Former hedge fund executive David McCormick has conceded to wellness celebrity Mehmet Oz in the Republican primary race for a US Senate seat in Pennsylvania, following a recount – securing another Donald Trump-endorsed candidate in a critical midterm election.
Oz, who will square off against Democrat John Fetterman in the November 8 midterm election to replace retiring Republican Senator Pat Toomey, won by a margin of 916 votes, according to Edison Research.
The race is crucial to Republican hopes of regaining control of a Senate now narrowly held by President Joe Biden’s fellow Democrats.
“I will do my part to try to unite Republicans and Pennsylvanians behind his candidacy, behind his nomination for the Senate,” McCormick said on Friday in conceding to Oz.
Oz secured 419,643 votes versus 418,727 for McCormick, according to Edison Research.
Trump has endorsed more than 190 candidates in the midterm contests, trying to solidify his status as the Republican Party kingmaker. His picks have not always prevailed.
Trump endorsed Oz in April, after his previous pick in the race dropped out when his estranged wife alleged physical abuse and he lost a battle over custody of his children.
Oz and McCormick both positioned themselves as champions of Trump’s populist “America First” agenda.
“I look forward to campaigning in every corner of the Commonwealth for the next five months to earn the support of every Pennsylvanian,” Oz said on Friday.
Republicans are seeking to regain control of both the House of Representatives and the Senate in November. They are well positioned to regain control of the House, which could enable them to stonewall Biden’s legislative agenda.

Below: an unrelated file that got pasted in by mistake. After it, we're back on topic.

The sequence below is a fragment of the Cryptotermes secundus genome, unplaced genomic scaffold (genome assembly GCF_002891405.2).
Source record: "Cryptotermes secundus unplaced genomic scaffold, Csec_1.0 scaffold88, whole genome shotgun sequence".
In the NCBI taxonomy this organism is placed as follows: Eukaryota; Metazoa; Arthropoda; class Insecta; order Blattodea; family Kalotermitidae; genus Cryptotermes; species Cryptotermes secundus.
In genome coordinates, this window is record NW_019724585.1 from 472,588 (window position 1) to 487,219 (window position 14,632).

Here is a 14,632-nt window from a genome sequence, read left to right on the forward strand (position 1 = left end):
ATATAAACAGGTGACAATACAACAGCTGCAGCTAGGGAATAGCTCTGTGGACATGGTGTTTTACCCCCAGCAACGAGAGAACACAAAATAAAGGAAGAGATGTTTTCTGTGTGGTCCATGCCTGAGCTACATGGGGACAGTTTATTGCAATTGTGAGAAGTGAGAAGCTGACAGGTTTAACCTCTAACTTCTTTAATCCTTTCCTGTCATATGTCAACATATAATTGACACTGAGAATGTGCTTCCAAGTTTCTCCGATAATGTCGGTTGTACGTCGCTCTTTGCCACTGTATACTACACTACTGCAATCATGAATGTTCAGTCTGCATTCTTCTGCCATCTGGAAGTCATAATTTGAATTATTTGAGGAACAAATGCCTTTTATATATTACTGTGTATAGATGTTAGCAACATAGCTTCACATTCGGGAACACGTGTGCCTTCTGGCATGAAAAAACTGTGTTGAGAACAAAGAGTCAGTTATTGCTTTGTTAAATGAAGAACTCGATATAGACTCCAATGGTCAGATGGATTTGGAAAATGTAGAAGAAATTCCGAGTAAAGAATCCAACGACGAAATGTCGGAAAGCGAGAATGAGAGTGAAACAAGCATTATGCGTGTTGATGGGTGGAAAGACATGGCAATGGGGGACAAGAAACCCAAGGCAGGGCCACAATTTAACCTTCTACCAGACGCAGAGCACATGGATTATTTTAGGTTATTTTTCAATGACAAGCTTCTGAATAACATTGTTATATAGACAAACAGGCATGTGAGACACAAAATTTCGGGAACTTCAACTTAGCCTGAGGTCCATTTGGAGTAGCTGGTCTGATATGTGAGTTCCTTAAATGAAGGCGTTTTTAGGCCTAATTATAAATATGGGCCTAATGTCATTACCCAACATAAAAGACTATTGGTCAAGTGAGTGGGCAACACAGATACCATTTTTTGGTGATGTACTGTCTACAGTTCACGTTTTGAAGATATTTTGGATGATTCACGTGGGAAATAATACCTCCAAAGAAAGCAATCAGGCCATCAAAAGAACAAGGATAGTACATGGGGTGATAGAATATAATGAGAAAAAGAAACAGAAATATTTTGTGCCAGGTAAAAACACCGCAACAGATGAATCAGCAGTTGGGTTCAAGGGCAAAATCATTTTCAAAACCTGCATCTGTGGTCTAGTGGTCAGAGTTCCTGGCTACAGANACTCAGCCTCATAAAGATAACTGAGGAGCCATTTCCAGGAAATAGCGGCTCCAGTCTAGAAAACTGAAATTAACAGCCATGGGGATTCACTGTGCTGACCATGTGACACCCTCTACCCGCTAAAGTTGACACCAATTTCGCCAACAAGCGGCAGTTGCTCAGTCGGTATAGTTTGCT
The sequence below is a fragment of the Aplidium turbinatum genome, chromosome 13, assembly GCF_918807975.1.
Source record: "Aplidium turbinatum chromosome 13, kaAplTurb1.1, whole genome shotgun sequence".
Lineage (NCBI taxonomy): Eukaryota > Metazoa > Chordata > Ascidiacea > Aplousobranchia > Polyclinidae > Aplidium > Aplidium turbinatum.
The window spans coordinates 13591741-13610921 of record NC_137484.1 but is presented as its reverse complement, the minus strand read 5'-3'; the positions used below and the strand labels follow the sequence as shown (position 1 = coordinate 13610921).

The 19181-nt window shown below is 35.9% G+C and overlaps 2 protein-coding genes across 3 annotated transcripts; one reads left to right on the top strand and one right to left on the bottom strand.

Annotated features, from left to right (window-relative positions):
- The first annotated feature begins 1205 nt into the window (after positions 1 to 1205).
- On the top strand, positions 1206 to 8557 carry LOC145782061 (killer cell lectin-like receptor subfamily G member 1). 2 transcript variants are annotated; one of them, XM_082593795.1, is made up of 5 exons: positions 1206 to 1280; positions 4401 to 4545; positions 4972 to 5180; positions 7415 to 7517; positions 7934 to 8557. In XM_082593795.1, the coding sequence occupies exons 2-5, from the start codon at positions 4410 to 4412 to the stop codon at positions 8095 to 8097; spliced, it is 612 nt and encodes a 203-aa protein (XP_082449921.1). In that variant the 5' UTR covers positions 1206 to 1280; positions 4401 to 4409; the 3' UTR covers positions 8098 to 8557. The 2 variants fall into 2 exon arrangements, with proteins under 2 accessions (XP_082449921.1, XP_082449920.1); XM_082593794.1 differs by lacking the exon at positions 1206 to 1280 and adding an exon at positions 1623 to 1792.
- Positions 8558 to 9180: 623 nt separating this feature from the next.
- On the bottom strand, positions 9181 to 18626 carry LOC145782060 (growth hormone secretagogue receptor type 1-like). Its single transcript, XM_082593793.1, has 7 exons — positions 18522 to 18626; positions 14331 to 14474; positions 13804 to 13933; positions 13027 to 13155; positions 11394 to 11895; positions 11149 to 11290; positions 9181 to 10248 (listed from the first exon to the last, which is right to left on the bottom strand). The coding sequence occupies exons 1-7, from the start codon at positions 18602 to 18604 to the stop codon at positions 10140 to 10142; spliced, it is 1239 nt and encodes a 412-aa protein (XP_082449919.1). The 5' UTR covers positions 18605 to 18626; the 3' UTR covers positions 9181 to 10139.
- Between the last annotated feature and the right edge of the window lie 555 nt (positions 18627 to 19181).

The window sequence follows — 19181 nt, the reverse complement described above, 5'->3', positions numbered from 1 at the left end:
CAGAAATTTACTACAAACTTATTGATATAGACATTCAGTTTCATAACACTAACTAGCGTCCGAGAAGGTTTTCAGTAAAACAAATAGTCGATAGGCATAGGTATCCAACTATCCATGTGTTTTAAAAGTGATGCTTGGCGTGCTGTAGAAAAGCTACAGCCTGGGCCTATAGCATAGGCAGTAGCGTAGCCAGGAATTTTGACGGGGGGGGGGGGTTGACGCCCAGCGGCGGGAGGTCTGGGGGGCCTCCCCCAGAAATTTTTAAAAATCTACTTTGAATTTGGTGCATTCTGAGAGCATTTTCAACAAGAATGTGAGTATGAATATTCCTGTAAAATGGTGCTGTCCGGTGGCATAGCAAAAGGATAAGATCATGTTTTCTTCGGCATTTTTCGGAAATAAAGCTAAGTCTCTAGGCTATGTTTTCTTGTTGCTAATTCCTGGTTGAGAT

Democrats have a better chance of keeping their razor-thin Senate majority, but to do so will need to perform well in races including in Pennsylvania.
Fetterman, the state’s current lieutenant governor, said on Friday that he “almost died” from a stroke suffered days before the May 17 primary and which has kept him off the campaign trail, indicating that his condition was graver than initially suggested.
“I’m not quite back to 100 percent yet, but I’m getting closer every day,” he said.
Oz, 61, is a Harvard graduate heart surgeon, New York Times bestselling author and self-styled wellness advocate who is best known as the host of daytime television programme The Dr Oz Show. He had to overcome a barrage of attack ads and misgivings among hardline Trump backers about his conservative credentials on guns, abortion, transgender rights and other core Republican issues.
He leaned on Trump’s endorsement as proof of his conservative bona fides, while Trump attacked Oz’s rivals and maintained that Oz has the best chance of winning in November in the presidential battleground state.
Oz had had little history with the Republican Party – but he had a friendship with Trump going back almost 20 years and, as Trump told him in a 2016 appearance on Oz’s show, “you know my wife’s a big fan of your show”.
Meanwhile, McCormick made Oz’s dual citizenship in Turkey an issue in the race, suggesting that Oz would be a national security risk. If elected, Oz would be the nation’s first Muslim senator.
Born in the United States, Oz served in Turkey’s military and voted in its 2018 election. Oz said he would renounce his Turkish citizenship if he won the November election, and he accused McCormick of making “bigoted” attacks.